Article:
The Canadian and American central banks are pulling out all the stops to support the economic recovery, with the latest move being their indications that they expect to hold interest rates near zero over the next few years. However, as the COVID-19 pandemic persists, the hoped-for sustained revival in consumer borrowing and spending is anything but certain. In an unprecedented move on Sept. 16, the U.S. Federal Reserve said it doesn’t expect to raise its key interest rate until 2023, providing a very powerful signal that near-zero rates are here to stay for a long time. A week earlier, the Bank of Canada had said, “The Governing Council will hold the policy interest rate at the effective lower bound [0.25 percent] until economic slack is absorbed so that the 2…
LONDON鈥擭ot all of Britain’s financial firms are convinced of the need to invest large sums to crack down on dirty money, leaving the quality of anti-money laundering controls falling short, the Financial Conduct Authority’s chief enforcer said on Thursday.
Global banks, including UK-based HSBC, Barclays, and Standard Chartered, face fresh scrutiny on their efforts to curb money laundering after a cache of leaked documents showed they transferred more than $2 trillion in suspect funds over nearly two decades.
“What surprises me still is there is a view in some quarters that anti-money laundering systems and controls is a lot of money for nothing in return, and it’s a huge bureaucratic exercise in red tape rather than something that’s really important,” the FCA’s head of enforcement Mark Steward told reporters.
“What that tells me is that the point of AML controls has somehow got lost and gone missing from the challenge, and understanding that this is all about reducing crime of a very serious nature.”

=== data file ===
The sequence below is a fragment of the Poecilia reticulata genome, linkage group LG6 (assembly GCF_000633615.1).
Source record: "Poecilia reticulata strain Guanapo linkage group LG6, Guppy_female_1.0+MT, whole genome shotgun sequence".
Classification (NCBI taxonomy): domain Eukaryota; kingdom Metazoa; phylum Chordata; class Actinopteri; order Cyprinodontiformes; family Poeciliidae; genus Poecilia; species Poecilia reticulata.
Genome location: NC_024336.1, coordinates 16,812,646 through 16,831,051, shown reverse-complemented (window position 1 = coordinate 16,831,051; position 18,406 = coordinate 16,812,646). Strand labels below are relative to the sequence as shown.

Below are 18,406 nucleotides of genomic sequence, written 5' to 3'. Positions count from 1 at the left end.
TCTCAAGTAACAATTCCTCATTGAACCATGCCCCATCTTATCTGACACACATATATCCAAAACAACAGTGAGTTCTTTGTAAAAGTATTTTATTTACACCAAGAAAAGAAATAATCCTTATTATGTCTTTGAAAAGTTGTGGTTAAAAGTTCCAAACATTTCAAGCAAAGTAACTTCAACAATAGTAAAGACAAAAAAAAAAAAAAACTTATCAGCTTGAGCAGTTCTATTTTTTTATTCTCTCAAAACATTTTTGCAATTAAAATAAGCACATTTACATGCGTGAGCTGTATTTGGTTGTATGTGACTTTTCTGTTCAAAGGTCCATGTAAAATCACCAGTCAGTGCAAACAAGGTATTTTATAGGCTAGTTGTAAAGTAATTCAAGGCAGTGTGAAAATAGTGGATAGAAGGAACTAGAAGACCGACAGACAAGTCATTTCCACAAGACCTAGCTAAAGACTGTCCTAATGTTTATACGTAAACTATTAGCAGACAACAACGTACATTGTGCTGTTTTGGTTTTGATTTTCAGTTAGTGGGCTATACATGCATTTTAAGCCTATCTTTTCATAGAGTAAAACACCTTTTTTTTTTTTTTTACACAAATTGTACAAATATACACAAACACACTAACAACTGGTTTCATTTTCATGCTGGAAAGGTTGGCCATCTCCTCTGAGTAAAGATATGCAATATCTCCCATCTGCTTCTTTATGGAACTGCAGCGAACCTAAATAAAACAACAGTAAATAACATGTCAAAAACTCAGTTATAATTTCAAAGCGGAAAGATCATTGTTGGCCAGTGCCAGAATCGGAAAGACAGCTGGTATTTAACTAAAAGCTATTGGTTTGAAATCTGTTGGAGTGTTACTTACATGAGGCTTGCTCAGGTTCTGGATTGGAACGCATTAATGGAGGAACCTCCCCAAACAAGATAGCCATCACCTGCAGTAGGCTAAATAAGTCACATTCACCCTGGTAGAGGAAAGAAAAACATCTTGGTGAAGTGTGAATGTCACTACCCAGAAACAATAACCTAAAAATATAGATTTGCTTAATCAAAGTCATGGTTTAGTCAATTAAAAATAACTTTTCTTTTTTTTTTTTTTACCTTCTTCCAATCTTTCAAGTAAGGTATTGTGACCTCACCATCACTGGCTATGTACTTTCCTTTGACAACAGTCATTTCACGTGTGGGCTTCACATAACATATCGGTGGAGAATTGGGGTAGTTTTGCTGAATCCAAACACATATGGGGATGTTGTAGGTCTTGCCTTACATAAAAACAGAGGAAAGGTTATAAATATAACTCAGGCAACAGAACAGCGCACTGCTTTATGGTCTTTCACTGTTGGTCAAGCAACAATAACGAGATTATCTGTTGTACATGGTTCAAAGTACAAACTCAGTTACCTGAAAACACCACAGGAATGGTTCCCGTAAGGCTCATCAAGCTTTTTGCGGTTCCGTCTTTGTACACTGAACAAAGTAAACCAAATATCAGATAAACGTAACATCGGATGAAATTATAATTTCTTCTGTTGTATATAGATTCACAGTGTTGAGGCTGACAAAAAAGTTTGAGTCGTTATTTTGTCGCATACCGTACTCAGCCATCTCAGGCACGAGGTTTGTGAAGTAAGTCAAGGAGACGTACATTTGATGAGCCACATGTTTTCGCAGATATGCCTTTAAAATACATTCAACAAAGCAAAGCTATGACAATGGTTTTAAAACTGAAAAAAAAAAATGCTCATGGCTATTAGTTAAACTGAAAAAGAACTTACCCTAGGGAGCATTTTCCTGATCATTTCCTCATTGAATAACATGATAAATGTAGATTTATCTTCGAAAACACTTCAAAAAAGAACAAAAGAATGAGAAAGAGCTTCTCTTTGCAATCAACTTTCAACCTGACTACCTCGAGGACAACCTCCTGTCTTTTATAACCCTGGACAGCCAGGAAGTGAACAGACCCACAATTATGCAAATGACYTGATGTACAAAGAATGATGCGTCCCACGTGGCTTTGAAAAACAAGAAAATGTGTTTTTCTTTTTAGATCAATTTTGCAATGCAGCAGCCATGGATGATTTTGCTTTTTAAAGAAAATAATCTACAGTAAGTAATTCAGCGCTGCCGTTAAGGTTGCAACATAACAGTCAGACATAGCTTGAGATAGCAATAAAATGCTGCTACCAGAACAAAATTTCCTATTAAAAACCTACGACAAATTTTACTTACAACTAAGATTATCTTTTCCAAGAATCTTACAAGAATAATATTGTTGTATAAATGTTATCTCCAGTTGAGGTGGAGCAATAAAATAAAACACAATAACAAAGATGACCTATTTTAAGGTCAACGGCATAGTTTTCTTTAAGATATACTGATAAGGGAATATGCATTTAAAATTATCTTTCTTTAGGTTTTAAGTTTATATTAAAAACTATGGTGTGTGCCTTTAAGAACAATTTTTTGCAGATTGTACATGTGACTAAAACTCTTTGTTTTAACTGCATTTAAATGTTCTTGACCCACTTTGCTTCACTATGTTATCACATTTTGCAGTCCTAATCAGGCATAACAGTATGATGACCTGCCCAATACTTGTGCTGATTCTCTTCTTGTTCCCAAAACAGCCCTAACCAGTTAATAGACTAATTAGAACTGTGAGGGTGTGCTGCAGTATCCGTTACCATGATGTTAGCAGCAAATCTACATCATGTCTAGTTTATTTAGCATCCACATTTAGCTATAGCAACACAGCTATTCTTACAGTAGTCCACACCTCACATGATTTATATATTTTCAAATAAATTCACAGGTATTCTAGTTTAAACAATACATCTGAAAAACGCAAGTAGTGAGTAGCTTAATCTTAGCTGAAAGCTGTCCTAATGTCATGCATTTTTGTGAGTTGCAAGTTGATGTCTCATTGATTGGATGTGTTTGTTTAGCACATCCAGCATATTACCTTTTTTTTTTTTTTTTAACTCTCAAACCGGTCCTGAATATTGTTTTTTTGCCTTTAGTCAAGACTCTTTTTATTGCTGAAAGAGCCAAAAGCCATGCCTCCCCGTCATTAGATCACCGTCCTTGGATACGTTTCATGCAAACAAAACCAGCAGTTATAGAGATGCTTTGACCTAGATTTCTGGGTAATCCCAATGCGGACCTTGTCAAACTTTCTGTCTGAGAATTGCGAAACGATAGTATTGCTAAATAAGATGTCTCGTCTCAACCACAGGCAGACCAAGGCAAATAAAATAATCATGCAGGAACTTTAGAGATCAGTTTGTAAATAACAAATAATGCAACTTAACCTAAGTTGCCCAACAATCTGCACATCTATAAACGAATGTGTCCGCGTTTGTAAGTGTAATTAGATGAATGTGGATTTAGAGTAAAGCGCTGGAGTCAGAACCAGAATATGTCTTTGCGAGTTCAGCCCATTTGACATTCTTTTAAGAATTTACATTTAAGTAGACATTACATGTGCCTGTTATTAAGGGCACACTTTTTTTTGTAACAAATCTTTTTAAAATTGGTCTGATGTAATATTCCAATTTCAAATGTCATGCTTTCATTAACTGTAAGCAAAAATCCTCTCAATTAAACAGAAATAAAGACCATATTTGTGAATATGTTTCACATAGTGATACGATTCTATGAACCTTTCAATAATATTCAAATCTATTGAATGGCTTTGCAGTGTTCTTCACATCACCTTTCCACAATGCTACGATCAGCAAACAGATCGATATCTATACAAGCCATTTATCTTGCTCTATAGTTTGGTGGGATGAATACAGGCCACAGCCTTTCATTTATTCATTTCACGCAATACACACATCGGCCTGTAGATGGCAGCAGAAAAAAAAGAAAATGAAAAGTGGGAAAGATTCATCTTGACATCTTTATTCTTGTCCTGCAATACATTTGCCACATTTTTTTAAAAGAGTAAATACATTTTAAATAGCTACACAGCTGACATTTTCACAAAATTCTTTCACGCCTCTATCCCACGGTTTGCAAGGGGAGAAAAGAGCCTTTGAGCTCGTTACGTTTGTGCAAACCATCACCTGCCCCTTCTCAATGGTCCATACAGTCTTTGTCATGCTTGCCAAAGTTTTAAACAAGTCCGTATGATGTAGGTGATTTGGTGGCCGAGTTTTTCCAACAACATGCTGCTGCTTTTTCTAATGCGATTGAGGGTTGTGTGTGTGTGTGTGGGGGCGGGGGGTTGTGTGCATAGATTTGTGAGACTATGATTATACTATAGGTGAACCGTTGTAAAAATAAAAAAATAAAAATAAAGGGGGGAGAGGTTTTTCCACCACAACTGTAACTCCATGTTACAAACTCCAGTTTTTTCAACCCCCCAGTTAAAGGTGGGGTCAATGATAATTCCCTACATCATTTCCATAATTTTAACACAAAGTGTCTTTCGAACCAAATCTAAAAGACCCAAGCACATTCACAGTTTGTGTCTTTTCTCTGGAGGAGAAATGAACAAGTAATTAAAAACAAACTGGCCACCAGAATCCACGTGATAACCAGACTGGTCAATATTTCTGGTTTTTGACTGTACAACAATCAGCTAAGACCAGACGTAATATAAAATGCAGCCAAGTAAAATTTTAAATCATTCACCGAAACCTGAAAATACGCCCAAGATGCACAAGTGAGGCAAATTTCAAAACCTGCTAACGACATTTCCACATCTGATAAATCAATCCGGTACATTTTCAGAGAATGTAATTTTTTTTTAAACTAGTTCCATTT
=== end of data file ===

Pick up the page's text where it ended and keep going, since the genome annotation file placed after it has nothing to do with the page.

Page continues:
Steward said banks are spending a lot of money on systems and controls that, in many cases, are still not yet good enough to do the job and “something really needs to happen”.
“I am not yet sure that there is a strong enough, unanimous view that this is really serious,” Steward said.
There is no major bank in Britain that hasn’t been or isn’t currently the subject of an ongoing probe related to the adequacy of their dirty money safeguards, he said.
“We have a number of cases in the pipeline,” he said.
By Huw Jones
Focus News: UK Watchdog Blasts Banks Over Dirty Money Safeguards
Facebook has shut down more than 180 fake accounts, groups, pages, and Instagram accounts that it determined to be run in China, which posted content on the U.S. presidential election and spread Beijing’s talking points on a range of topics, from the South China Sea to Hong Kong protests. The U.S. social media giant announced the takedown in a blog post published on Sept. 22, saying that these accounts were a violation of its rule against “coordinated inauthentic behavior on behalf of a foreign or government entity.” In total, 155 Facebook accounts, 11 pages, nine groups, and six Instagram accounts were shut down. The Instagram app is owned by Facebook. Nathaniel Gleicher, Facebook’s head of security policy and author of the blog post, explained that while people behind these accounts…